Is there any other creature apart from humans who move around by getting up and bringing one foot before the other? Our capacity to walk upright has helped humanity to travel great distances and survive changing climates, ecosystems and landscapes. Walking, however, is more than just transportation. Countless research studies have found that this basic act of moving our feet can provide a wide range of health advantages and help us live longer. In reality, if performed correctly, a walking routine could be the only aerobic exercise that people need.

Walking is easy, it does not require any unique equipment, and it is rarely associated with physical injury and people of all ages, including those who have never engaged in physical activity can easily follow it. Studies have shown that walking has greater commitment rates than other types of physical activity, likely because it is safe and convenient. It overcomes many of the obstacles to physical activity that are generally perceived: lack of time, lack of strength or lack of ability.

Energy is spent when engaging in any kind of walking activity; thus, there is a high potential of walking for weight management in the long term. Walking is a dynamic aerobic exercise stimulates a multitude of body processes in the activity of skeletal muscle, including high density lipoprotein metabolism and insulin/ glucose management. It is the most prevalent weight bearing practice, and there are signs of an improvement in associated bone strength at all ages. This physical activity is often used in illness-related exercise research, and though it has rarely been specifically examined, there is increasing evidence of its contribution to heart attack prevention, reduced overall mortality rates, the treatment of hypertension, intermittent claudication and muscoskeletal disorders, and in post-heart attack recovery and chronic respiratory disease.

People have traditionally seen thirty minutes of walking as the goal, rather than the minimum time allocated for exercise. To start with, a steady progression from slow to normal speed is suggested as a general policy; then, one can progress to a brisk walk for thirty-minutes or more. You will usually go at a quicker pace when you walk for shorter periods, which could even be better for you than walking slowly for thirty-minutes straight, as more active workouts may help improve your overall level of fitness. And even lower-intensity workouts such as fast-paced walking will help burn some stored fat from the body. The risk of blood clots is also minimized, as the calf serves as a venous pump, contracting and pumping blood back to the heart from the feet and legs, reducing the pressure on the heart.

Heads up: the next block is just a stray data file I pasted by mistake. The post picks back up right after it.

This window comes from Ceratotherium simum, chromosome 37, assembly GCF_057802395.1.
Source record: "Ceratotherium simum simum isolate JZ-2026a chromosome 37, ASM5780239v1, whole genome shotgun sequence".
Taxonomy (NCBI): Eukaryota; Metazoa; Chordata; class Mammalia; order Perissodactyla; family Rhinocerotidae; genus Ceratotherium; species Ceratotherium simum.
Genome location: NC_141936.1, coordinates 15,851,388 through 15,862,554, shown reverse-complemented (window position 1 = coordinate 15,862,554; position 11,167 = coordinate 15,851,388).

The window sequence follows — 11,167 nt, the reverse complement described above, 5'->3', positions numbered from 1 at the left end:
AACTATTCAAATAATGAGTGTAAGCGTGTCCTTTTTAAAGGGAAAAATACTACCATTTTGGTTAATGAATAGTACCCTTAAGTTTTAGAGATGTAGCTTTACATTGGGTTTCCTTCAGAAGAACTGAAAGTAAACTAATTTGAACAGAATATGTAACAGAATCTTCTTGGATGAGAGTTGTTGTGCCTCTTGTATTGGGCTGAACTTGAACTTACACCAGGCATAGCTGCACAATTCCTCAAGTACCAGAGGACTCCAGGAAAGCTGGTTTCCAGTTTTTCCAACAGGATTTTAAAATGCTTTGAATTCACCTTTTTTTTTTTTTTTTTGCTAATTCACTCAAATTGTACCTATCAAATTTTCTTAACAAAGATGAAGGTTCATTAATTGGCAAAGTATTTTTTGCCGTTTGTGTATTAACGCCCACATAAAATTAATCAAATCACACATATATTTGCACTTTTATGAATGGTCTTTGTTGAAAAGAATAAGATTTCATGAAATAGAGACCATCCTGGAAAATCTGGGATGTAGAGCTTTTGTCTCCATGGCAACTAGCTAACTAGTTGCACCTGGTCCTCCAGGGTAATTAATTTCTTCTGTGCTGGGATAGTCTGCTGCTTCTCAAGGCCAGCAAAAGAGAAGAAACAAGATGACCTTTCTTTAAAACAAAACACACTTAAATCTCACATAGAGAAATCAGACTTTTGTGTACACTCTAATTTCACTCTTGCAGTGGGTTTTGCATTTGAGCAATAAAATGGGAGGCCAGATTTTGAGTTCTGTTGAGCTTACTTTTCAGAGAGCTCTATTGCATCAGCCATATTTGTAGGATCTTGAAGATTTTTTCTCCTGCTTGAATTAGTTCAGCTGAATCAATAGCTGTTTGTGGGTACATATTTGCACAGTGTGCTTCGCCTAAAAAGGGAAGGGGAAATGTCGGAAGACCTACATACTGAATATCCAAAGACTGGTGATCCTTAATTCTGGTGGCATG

Walking in periods at a time can also give you the little motivation boosts to keep you inspired. You get a sense of satisfaction, whether it’s parking farther away or walking to meet a colleague, or accompanying a friend to the junction. It is these little achievements that end up developing new habits. Benefits of Walking.

• Mood Boosting: Daily walking improves your mood by changing the nervous system so much that you can experience a reduction in frustration and aggression. Especially if you go for a walk through some greenery or soak up some sunlight, this can be particularly helpful. Also, if you make your walk social, the relationship makes you feel connected with, say, your partner, a neighbour, or a good friend.

• Improved Digestion: By walking more, your digestion will improve. If you are already thanking your tea for keeping your digestive system going strong, be prepared instead to begin thanking your morning stroll. This is because the bowel movements can be significantly enhanced by a daily walking routine. Walking is one of the very first activities an abdominal surgery patient has to do because it uses core and abdominal muscles to properly support our GI (Gastrointestinal) system.

• Thinner Waistline: You may find your clothes tend to fit more loosely around your waist as you continue to walk. Even though the number on the scale does not change much. That is because daily walking can help enhance the response of your body to insulin, which can help reduce belly fat. Although we understand that walking is good for the body, studies are now starting to show how it affects brain function. Walking, in particular, may be an efficient way to delay or reduce the cognitive losses that come with aging. Researchers believe that exercises such as brisk walking can improve the cognitive function of the brain, or the ability to develop new neurons and shape new synaptic connections.

By: Lydia Donkor


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